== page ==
SOUTH GLENS FALLS — A new artisans marketplace and art school has opened its doors in the village.
Adk Creative Works, run by Susan Wright, moved into the two-story house at 1646 Route 9 in May and held its open house at the end of June. About 50 vendors have their craftsmanship on display and for sale, ranging from a nearly room-filling cedar-strip canoe with mahogany trim to intricate sea glass jewelry.
Classes are offered, too, from painting to sewing to card-making.
“It’s amazing,” Wright said, about seeing her new business flourish. “I think that it’s something that people want to do. They enjoy creating and crafting, and we’re just offering different options from what other places may have.”
While there’s a studio in back and other spots in the building to make art, Wright said classes can be taken on the road, too.
“Have art, will travel,” said Mary Beth Schwartz, laughing.
Schwartz is one of the art instructors for family and children’s classes at Adk Creative Works, and she was experimenting Tuesday with making a gazing ball out of an old bowling ball, tin foil and paints.
Wright said her focus is to bring families and the community together by getting people out of the house and using their creativity. Schwartz added that often people will find projects they want to make on Pinterest and other craft-oriented sites, and she will structure a class around that project.
Wright is also providing music classes out of the space, with lessons offered in strings, piano, trumpet and clarinet. In its infant stages, too, is an initiative Wright hopes will one day become a nonprofit organization. She’s collecting used musical instruments to give to area schools for children who cannot afford to rent them.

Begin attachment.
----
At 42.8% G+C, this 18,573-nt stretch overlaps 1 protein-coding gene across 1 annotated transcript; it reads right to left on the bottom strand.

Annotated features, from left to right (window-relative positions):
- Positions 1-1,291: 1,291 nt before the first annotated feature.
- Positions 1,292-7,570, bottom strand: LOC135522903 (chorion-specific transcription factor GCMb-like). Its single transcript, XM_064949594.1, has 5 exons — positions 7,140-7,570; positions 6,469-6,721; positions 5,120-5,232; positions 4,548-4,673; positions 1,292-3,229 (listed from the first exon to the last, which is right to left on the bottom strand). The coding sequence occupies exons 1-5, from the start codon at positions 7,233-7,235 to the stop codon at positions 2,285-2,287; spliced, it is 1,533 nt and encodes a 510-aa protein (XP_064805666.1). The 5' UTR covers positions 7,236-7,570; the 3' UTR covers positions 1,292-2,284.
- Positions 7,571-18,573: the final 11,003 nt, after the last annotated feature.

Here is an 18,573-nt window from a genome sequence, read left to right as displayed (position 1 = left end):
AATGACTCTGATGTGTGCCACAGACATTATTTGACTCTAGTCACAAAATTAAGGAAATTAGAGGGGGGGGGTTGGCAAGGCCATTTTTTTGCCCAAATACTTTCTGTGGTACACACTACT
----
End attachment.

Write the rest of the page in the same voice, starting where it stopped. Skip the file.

So far, Wright has given a trumpet to a local school, and she’s hoping other people will drop off their unwanted instruments to continue the mission.
Walking through the building’s first floor, visitors can see all kinds of items for sale, but one can’t be missed, and that’s Dick Lewis’s boat.
Lewis, who works at Fastenal, an industrial supply company, does woodworking on the side and has since his seventh grade shop class. In the center of the shop sits his cedar canoe, which took him between 80 and 100 hours to build. It has been taken on a test run on the upper Hudson River, he said.
“It’s amazing, though, isn’t it?” Wright said. “How many stores can say they have a boat in the middle of it?”
While many of the artists are local, Wright said some are from farther away, including Cohoes and Stillwater.
As the business gets established, it is partnering with various local organizations. It’s working with the town of Queensbury’s Recreation Department, to provide art classes, and Habitat for Humanity’s ReStore. The shop is also displaying local authors’ books and holding a book signing and author meet-and-greet in October.